Cheer Up, Nevada Remains on Watch and there IS a Naval War College

On May 11, 2020researchers from SEARCH, Inc. and Ocean Infinity announced the discovery of the USS Nevada (BB-36) wreck site approximately 65 nautical miles southwest of Pearl HarborHaving sailed thirty-two years in two world wars and in peacetime, the venerable Nevada was relegated to target ship duty after World War II. Nevada survived two atomic bomb tests before finally sinking during gunnery and torpedo exercises in 1948. That it survived so much punishment was not an accident or simple good fortune, but rather the result of decisions made by the Navy’s General Board that changed the way American battleships were designed in the early 1900s. As such, the story of Nevada is closely intertwined with the Naval War College. 

President Roosevelt arriving at the Naval War College to chair the 1908 battleship conference

In 1908, President Theodore Roosevelt convened a special meeting of the General Board at the Naval War College to consider issues of battleship design. Just two years earlier, the Royal Navy had launched HMS Dreadnought whose numerous technological advances rendered every other battleship on earth obsolete. American policy makers realized that the U.S. Navy had to modernize quickly, beginning with the process used to build new warships. The old system divided responsibility among the numerous Navy bureausBureaucracy and professional jealousies meant that cooperation was anything but certain. At its worst, this method produced designs that were more collections of independent systems than functional warships. This changed at the 1908 meeting where the General Board assumed a central role in warship design. Board members determined the basic requirements and a committee of qualified officers refined and modified the designs.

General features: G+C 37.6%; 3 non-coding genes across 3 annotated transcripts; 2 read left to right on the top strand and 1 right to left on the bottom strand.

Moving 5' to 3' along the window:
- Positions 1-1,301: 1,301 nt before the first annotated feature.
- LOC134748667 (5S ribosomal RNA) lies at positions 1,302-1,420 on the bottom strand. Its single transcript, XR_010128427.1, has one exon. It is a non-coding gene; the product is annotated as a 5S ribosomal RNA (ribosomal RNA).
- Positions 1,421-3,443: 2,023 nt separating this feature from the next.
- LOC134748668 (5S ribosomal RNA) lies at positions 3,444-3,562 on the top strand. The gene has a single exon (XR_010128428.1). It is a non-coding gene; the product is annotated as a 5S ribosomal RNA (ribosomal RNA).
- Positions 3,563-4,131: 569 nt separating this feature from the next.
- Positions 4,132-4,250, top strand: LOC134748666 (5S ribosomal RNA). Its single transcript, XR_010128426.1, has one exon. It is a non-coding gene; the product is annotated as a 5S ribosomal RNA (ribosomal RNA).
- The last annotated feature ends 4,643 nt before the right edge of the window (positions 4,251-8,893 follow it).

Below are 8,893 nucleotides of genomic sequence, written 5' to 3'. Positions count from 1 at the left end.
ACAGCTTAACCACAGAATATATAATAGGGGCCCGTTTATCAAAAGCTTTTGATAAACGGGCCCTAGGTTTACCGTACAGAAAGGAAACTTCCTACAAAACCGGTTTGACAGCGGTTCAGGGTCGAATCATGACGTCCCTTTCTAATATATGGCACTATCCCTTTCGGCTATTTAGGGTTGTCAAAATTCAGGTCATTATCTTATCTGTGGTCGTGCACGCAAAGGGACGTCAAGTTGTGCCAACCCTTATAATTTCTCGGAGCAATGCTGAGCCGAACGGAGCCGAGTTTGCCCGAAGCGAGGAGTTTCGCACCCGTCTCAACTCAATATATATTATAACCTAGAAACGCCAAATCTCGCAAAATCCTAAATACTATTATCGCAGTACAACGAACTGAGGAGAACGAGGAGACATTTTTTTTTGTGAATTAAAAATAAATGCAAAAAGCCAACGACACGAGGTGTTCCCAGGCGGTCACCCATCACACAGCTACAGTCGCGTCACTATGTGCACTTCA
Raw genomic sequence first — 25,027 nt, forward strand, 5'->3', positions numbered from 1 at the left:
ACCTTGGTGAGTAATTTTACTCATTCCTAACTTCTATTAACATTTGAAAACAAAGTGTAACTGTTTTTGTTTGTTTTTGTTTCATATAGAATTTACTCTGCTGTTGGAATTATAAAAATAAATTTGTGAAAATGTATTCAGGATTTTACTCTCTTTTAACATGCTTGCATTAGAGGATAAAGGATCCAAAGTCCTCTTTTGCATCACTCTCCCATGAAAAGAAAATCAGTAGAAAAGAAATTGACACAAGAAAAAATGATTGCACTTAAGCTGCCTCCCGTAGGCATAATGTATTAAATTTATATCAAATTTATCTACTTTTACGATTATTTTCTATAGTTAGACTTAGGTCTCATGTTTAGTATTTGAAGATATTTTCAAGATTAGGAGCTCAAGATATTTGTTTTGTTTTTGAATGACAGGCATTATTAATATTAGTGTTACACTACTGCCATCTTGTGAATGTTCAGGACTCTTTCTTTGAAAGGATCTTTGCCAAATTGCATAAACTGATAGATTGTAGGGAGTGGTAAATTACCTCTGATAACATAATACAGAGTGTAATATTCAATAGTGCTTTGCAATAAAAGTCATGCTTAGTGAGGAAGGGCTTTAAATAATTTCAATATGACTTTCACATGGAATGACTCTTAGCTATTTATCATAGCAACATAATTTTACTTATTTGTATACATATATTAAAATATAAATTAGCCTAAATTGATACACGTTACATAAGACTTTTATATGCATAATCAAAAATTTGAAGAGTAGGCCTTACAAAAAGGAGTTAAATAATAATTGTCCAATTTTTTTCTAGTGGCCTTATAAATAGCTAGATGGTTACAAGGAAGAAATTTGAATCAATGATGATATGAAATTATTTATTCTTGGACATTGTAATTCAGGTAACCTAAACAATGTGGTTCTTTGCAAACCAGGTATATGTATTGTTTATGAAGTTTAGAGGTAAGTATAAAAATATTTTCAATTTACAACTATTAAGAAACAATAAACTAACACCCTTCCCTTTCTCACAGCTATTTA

The Nevada class, authorized in 1911, was the first battleship design to go through this new process. The two ships of the class, Nevada and Oklahomabecame the U.S. Navy’s first super-dreadnoughts and were the first in the world explicitly designed to fight at ranges over ten thousand yards. The four most important design features all came as a result of the discussions in Newport: triple 14-inch gun turrets, “all or nothing” armor, geared steam turbines, and changing from coal to oil for fuel. The last two greatly extended the range and endurance of American battleships, making sustained operations around the globe more feasible.


Nevada’s connection with the Naval War College does not stop with the General Board. No less than three Presidents of the Naval War College served as the captain of Nevada earlier in their careers. William Sims, Luke McNamee, and William Pye all left their mark on the ship, although Sims had perhaps the greatest influence as Nevada’s first commanding officer. The post was a fitting one, since as a junior officer, Sims had fought endless battles with Navy leadership about the shortcomings of early American battleship designsNow he was gratified to see the U.S. Navy finally catching up to the major naval powers of the worldShortly after Nevada was commissioned, Sims published an article in Proceedings titled, “Cheer Up!! There is No Naval War College” in which he highlighted the college’s value to the Navy as an institution for professional education. The phrase stuck with Sims. As with any new design, Nevada had some teething problems.  Sims did his best to encourage the crew as they worked through these issues, and his efforts gave the ship its nickname, the “Cheer Up Ship.”

Nevada undergoing trials in early 1916